Do You Know Louisiana Car Accident Laws?
Posted On behalf of Simien & Simien on May 23, 2017 in Automotive
If you were injured in a car accident caused by another driver and you want to file a claim to obtain compensation, there are a few auto accident laws in Louisiana you should review to make sure you understand them.
These laws govern the length of time for filing lawsuits, the amount of insurance compensation you could recover and what happens if you were partially responsible for the crash.
If you have questions after reading about these laws, contact Simien & Simien's car accident attorneys. We have in-depth knowledge of state laws affecting auto accident claims and can help you obtain compensation from an insurance claim or personal injury lawsuit.
Louisiana Car Insurance Laws
Car insurance claims are governed by a fault system in the state of Louisiana. Under this system, the at-fault driver is responsible for the injuries and property damage caused by the accident.
This means you can file a claim with the other driver's insurance company to obtain compensation. You can also file a claim with your own insurance company, but it will seek reimbursement from the at-fault driver's insurance policy.
This is why Louisiana requires all drivers to purchase liability coverage to pay for medical expenses and property damage to other drivers. Under state law, drivers must carry the following amounts of liability coverage, at minimum:
- $15,000 for bodily injury to one person
- $30,000 for injuries to two or more people in one accident
- $25,000 for property damage
You can recover compensation from these coverages, provided the other car was being driven by:
- The owner
- A member of the owner's family
- Someone driving the car with the owner's permission
The amount of compensation you receive will be limited by the amount of coverage in the at-fault driver's insurance policy. For instance, if the at-fault driver's policy has $25,000 for bodily injury, you can recover a maximum of $25,000 for medical expenses.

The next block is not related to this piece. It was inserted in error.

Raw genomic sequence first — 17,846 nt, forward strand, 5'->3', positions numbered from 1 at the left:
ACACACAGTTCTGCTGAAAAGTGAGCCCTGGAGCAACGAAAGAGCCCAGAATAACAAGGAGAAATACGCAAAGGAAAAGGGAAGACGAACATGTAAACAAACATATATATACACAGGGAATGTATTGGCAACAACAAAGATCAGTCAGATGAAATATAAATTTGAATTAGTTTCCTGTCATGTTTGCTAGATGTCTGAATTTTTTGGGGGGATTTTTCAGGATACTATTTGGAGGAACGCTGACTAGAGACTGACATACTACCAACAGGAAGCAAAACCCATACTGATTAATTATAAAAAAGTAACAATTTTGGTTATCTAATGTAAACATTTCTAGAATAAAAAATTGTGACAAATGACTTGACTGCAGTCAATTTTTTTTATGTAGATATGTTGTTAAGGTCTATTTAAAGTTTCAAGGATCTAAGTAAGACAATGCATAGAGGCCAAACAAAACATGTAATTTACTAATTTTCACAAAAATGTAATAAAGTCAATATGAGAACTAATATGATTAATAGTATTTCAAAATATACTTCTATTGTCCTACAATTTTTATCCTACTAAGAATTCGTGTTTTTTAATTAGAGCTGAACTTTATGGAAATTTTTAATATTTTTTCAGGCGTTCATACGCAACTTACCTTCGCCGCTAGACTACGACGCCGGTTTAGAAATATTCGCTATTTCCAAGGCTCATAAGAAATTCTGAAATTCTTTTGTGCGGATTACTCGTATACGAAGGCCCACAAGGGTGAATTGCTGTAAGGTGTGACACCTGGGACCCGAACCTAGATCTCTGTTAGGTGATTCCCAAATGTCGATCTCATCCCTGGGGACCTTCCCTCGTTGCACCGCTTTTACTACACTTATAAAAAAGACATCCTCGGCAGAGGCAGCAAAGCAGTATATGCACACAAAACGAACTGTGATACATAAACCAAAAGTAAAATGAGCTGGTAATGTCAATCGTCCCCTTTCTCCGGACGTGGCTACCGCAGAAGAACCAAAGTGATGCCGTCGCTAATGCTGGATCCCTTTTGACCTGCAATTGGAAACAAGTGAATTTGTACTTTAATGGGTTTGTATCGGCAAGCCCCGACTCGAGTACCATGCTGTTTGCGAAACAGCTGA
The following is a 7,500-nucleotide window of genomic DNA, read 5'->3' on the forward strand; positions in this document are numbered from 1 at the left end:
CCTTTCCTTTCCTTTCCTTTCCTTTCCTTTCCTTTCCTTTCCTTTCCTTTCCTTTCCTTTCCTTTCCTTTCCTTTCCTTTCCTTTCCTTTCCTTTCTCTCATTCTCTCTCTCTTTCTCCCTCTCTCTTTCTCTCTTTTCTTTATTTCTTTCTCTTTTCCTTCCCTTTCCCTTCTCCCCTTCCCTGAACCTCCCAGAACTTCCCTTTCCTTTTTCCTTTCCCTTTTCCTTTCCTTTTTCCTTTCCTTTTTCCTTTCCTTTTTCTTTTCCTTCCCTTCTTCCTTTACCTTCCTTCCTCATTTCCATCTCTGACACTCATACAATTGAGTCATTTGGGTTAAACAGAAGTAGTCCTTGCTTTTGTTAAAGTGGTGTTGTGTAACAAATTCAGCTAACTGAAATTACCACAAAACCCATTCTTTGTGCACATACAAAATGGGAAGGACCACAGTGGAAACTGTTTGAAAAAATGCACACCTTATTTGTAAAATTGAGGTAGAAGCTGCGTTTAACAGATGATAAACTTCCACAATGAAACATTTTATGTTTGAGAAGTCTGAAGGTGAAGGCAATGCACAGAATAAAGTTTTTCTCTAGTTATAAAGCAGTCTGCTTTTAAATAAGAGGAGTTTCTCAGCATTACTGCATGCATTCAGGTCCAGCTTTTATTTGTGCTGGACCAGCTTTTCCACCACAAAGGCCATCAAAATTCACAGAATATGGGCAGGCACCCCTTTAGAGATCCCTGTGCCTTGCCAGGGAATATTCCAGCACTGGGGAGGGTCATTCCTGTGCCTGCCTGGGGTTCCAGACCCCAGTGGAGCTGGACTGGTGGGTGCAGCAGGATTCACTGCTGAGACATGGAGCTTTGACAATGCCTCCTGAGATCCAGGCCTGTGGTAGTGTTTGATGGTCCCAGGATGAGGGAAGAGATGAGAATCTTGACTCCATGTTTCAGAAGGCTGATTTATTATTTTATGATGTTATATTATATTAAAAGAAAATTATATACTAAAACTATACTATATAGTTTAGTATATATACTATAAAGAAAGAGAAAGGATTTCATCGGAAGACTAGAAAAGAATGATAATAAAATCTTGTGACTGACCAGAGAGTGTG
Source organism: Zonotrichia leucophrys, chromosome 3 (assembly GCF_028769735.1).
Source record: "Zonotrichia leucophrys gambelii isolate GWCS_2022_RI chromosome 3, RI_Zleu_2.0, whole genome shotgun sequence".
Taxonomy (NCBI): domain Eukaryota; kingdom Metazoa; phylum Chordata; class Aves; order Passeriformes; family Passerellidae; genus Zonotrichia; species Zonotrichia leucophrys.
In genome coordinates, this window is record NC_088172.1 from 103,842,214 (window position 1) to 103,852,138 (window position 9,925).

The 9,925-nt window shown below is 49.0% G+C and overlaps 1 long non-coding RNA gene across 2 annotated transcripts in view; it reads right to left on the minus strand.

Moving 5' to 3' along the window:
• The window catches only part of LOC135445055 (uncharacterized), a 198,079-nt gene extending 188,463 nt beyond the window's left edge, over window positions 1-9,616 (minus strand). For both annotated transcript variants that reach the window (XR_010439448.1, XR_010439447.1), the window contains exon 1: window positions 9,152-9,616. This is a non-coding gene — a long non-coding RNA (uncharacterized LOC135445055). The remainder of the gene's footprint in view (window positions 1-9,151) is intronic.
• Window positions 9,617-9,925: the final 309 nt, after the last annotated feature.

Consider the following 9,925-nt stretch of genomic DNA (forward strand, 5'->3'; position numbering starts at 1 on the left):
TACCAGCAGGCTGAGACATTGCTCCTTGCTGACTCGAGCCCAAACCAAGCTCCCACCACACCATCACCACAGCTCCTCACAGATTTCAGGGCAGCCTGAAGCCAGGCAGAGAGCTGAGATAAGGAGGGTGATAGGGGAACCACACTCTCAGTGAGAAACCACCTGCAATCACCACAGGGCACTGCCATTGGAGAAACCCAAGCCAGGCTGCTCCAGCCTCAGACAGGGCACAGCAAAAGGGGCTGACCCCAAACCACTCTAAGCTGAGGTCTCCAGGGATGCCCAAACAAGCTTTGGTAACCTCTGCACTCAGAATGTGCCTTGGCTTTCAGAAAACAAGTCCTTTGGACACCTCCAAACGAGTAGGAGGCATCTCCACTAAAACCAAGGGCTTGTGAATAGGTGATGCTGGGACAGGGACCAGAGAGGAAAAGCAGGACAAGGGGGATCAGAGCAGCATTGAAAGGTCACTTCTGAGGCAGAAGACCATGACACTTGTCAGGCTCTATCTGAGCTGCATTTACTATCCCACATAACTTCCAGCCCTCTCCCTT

Louisiana also requires all drivers to purchase uninsured/underinsured motorist coverage, unless they decline it in writing. This is coverage in your own insurance policy that would provide compensation if the at-fault driver has no car insurance or does not have enough coverage to pay for all of your damages.
You can find more information on car insurance laws in Louisiana in the Louisiana Department of Insurance Consumer's Guide to Auto Insurance.
Statute of Limitations for Car Accident Lawsuits
Another way to obtain compensation after a car accident in Louisiana is to file a personal injury lawsuit. Unlike some states, Louisiana allows victims of car accidents to skip the insurance claims process and file a lawsuit.
You could also file a lawsuit after you receive insurance compensation if you did not receive enough money to cover all of the damages you suffered.
However, there is a limit on the amount of time in which you can file a car accident lawsuit. This is called the statute of limitations.
According to Louisiana (La.) Civil Code 3492, accident victims have one year following a car accident to file a personal injury lawsuit to recover compensation for a personal injury and/or property damage. If you do not file a claim within one year, you lose the right to do so.
One year can pass very quickly, particularly if you file an insurance claim. This is why you should contact an attorney as soon as possible after the crash. An attorney can assist with your insurance claim while preparing to file a lawsuit if you do not recover all of the compensation you need from the at-fault driver's insurance policy.
Comparative Fault in Louisiana
Louisiana is a comparative fault state, as defined by La. Civil Code 2323. This means more than one person can be considered at fault for a vehicle accident, including victims.
State law mandates that compensation awards in personal injury claims be reduced by the victim's percentage of fault for the accident. For instance, if a jury awarded you $100,000 in damages for your car accident case, but found you 20 percent at fault for the accident, your award would be reduced to $80,000.
The comparative fault law is applied by judges and juries. An insurance adjuster evaluating your claim may also consider how much you were at fault for your accident when determining how much to offer you in an insurance settlement.
Contact Simien & Simien Today for a Free Consultation
Simien & Simien's car accident attorneys can ensure comparative fault laws are applied appropriately to your claim so you do not miss out on any of the compensation you deserve.
We will advise you on the best course of action to take after your accident. We are prepared to assist with an insurance claim and/or personal injury claim.
Schedule your free, no obligation legal consultation right now to find out more about how we can help you.
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